Rawmarsh Community School

Name Rawmarsh Community School
Ofsted Inspection Rating Good
Inspection Date 04 May 2017
Address Monkwood Road, Rawmarsh, Rotherham, South Yorkshire, S62 7GA
Phone Number Unknown
Type Secondary
Age Range 11-16
Religious Character Does not apply
Gender Mixed
Number of Pupils 988 (48% boys 52% girls)
Number of Pupils per Teacher 15.1
Academy Sponsor Wickersley Partnership Trust
Local Authority Rotherham
Percentage Free School Meals 25.6%
Percentage English is Not First Language 1.7%
Persisitent Absence 11.8%
Pupils with SEN Support 16.1%
Catchment Area Information Available Yes, our catchment area data is FREE
Last Distance Offered Information Available No

Information about this school

The school does not meet requirements on the publication of information about the child protection policy on its website. The school complies with Department for Education guidance on what academies should publish. Rawmarsh is a smaller-than-average-sized secondary school, although the number on roll has increased over the past two years. The proportion of disadvantaged pupils known to be eligible for free school meals is well above average. Most pupils are of White British heritage. An above-average proportion of pupils have been identified by the school as requiring additional support for their special educational needs and/or disability. A slightly below-average proportion of these pupils has an education, health and care plan. The school became part of Wickersley Partnership Trust, a multi-academy trust, in August 2014. The predecessor school was last inspected in May 2014 and was judged to require improvement. It had been placed in special measures 15 months previously. A small number of pupils attend alternative provision for part of the week. They still attend Rawmarsh for the bulk of their education. The providers include: Get Sorted Academy, Dearne Valley College, the Rowan Centre and Wingfield Comprehensive School. In 2016, the school met the government’s floor standards, which set out the minimum expectations for pupils’ attainment and progress in English and mathematics by the end of Year 11.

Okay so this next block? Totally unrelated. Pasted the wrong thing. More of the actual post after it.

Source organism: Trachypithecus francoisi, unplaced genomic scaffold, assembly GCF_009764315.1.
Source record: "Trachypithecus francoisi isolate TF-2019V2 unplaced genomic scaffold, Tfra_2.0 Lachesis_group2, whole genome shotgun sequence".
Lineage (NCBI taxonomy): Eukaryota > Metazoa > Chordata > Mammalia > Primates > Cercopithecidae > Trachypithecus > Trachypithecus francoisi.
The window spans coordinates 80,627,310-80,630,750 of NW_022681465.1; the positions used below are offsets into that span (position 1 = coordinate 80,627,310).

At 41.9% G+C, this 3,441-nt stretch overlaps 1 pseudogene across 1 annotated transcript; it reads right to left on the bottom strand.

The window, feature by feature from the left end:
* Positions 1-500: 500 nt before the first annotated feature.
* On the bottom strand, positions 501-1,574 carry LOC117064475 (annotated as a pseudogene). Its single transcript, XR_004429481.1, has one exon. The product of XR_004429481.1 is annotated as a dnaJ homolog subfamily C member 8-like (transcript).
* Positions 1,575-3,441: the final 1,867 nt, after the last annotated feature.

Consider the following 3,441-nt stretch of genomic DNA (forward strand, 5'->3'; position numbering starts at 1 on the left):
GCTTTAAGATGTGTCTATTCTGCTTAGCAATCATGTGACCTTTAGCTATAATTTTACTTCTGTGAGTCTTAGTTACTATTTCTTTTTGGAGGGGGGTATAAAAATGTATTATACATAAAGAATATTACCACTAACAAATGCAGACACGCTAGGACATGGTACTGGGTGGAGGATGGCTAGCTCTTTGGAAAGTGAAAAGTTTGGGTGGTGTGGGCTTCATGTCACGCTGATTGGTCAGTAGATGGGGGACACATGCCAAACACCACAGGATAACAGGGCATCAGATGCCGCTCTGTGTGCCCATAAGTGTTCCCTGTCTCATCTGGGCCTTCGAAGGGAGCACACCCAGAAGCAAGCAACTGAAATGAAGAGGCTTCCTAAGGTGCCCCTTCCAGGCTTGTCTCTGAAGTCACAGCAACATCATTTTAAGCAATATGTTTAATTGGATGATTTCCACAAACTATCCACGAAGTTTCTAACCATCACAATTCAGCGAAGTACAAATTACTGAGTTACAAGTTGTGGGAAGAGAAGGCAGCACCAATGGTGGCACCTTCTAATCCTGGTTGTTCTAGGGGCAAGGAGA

Summary of key findings for parents and pupils

* This is a good school The headteacher’s determined leadership has secured improvements across the school’s work since becoming an academy in August 2014. Pupils’ progress from low starting points on entry to the end of Year 11 has risen from below average to above average overall, and in a range of subjects over that time. This is also the case for disadvantaged pupils. Pupils’ attainment has also risen from below to above that found nationally in English and mathematics. Detailed checks on the school’s work means that the headteacher, leaders and governors have a clear understanding of what is working well and what needs to be better. Timely action is taken to tackle weaker areas. For example, the quality of teaching has improved well. Teachers use regular assessments of pupils’ work to plan activities or extra interventions that are usually matched well to pupils’ varying starting points. Consequently, pupils make generally good progress in their learning across an increasingly broad range of subjects While leaders check pupils’ progress from regular tests, a few do not also check if pupils’ workbooks confirm similar rates of progress. Pupils who have special educational needs and/or disabilities make good progress because : of the care and extra support they receive. Consequently, the additional funding for these pupils is used well. Leaders know that modern foreign languages and core science remain weaker areas of the curriculum. They are currently working with staff to improve matters and to ensure all teaching is as good as the best. Action is also being taken to ensure the most able pupils make consistently strong progress. There has been good improvement in pupils’ behaviour, attendance and attitudes to learning. Pupils attend regularly, arrive at lessons ready to learn and settle down quickly. Pupils are polite and friendly. They usually behave well in class and as they move around the sprawling school site. They report they are safe and learn how to keep themselves safe. Promotion of pupils’ personal, spiritual, moral, social and cultural development is strong. The broad curriculum, extra-curricular opportunities, visitors and visits out of school are raising pupils’ aspirations and broadening their horizons well. Pupils are prepared well for their next steps and virtually all move on to their chosen destinations. Governors and the leaders of the trust share the headteacher’s vision to ensure that pupils get the very best deal possible. They challenge and support leaders effectively in their drive to realise the vision.